A Shelby Cobra for Me

I watched a commercial today by a famous car company known for it’s safe, boring cars. In the commercial, two young ladies are having a conversation while driving in city traffic when car in front of them stops abruptly, and their car automatically stops in response. They look at each other in visible relief, as if stopping the car was beyond their intellectual capacity and general competence.

While this is “just a commercial” I think this vignette realistically describes how poorly trained and intellectually equipped modern motorists are, compared to their forebears. And, frankly, this is the straw that has broken my personal camel’s back (talking about obscure references to old people games) in relation to modern cars.

The fact is, the safer automobiles become and the more the driving process is taken away from the driver, the worse drivers become and the less safe they are. Recently, the driver of a so-called “self-driving car” blithely sat by as his extremely expensive and automated vehicle hurtled him to his fiery death, watching blankly as it slammed into a median at a high rate of speed.

It is obvious that with the combination of safety, automation and the decrease in critical thinking in our society as a whole, driving is rapidly becoming a lost art. A loss that has lessened our society, in my opinion. As I drive along our roadways, I continually witness acts of stupidity. People appear to be more focused on their cell phones than they are in arriving safely at their destination, much less enjoying their driving experience. And common courtesy and defensive driving are just a faint memory.

I grew up in the American Midwest and learned how to drive early; I started out driving tractors at a shockingly young age, then transitioned to racing go-carts. At the tender age of 12, I earned the coveted “Farm to Market” license and became the first 5th grader to drive a 13-ton Ford F700 grain truck to school. Very soon thereafter, I sold a pen of feeder cattle and immediately attempted to purchase a clapped-out Shelby 427 Cobra at the Clay County Fair in Spencer Iowa. My father wisely dissuaded me from that foolish act which would’ve certainly ended in my own death, but helped me buy a series of Mustangs, instead. The first was a 1967 convertible, which I own to this day. The most exciting was one of the very first Hipo models produced, which I’ve since sold to a museum. I eventually owned 7 Mustangs, all of which I enjoyed immensely.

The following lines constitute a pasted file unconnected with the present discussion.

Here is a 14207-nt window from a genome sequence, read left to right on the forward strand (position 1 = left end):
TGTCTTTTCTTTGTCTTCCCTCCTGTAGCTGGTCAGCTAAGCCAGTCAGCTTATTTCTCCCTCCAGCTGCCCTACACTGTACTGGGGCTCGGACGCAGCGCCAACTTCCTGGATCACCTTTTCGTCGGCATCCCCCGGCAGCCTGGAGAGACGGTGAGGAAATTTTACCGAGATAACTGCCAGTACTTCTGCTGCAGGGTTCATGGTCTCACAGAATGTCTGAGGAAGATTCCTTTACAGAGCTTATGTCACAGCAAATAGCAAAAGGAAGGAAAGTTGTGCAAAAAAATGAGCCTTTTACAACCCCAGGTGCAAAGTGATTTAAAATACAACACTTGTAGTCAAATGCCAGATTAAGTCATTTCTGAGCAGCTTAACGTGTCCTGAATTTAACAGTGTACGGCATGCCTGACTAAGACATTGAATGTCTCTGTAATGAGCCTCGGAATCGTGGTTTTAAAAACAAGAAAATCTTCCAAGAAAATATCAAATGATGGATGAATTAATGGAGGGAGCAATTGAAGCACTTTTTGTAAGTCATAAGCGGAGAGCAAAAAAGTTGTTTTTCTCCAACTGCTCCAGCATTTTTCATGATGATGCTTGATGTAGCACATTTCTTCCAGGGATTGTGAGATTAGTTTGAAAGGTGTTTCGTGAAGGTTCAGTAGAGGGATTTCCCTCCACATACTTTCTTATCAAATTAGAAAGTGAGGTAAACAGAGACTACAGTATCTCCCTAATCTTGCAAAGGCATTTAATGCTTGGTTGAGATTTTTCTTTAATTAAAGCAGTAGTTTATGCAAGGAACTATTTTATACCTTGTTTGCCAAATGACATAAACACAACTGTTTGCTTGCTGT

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Then, I entered the military, where I learned to drive tanks and off-road vehicles in challenging conditions. I also deployed to Germany, where I learned to drive on the autobahn. My first car there was a 5-series BMW which burned some oil but was an absolute rocket on the road. My new bride started a business over there, renting supercars to GIs. Occasionally, I would help her out by repositioning cars. My favorite car while there was a 1989 Porsche 911SC, which would absolutely set the road on fire.

As I get older, I’ve sworn off modern cars; I currently have just the 1967 Mustang mentioned earlier and a 1975 FJ55 Land Cruiser. Both are fun and unique to drive, and I couldn’t be happier with them. Sure, they are both challenging in their own way, but the challenge just adds to my driving enjoyment.

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But part of me yearns for that 427 Cobra. It was blue, with white racing stripes and roundels, its aluminum skin had been wrecked so many times it looked like a raisin. But it was the most beautiful automobile I’ve ever seen. I recently visited Hurricane Motorsports in Lake City, Iowa, to look at their Shelby Cobra replica, which they call the 427 Roadster. They are just a couple hours down the road from me. I’ve been saving my pennies, and once I get to the place where I can pay cash, I will have, build and drive one of those.


It will be loud, powerful, inconvenient, and dangerous compared to modern vehicles. It will have zero in the nature of creature comforts; no cup holders will be allowed, much less automatic stopping systems, or a trunk that opens if you wave your toes under the bumper.  Why no cup holders? Because you don’t need caffeine if you are driving a 90-inch wheelbase car weighing 2400 pounds with 500 horsepower.

Some people may think I need psychoanalysis, but I think driving a Shelby Cobra replica may just be all the therapy I need.


About hotmilkforbreakfast

I am a researcher, a writer, a former soldier, an academic and a lifelong learner. All text and pictures are copyrighted and are not to be used without express permission of the author.
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5 Responses to A Shelby Cobra for Me

  1. Marian says:

    I agree with you 💯. I learned to drive on a 1963 Cadillac. It was a boat, but drove so smooth. I became quite adept at parallel parking. I have no desire for a self driving, self parking car.

  2. Mick Ware says:

    …and as your therapist, I reserve the right-hand seat.

  3. unclemike132015 says:

    And as Dad’s therapist, I’ll steal it when you both stop to take naps…

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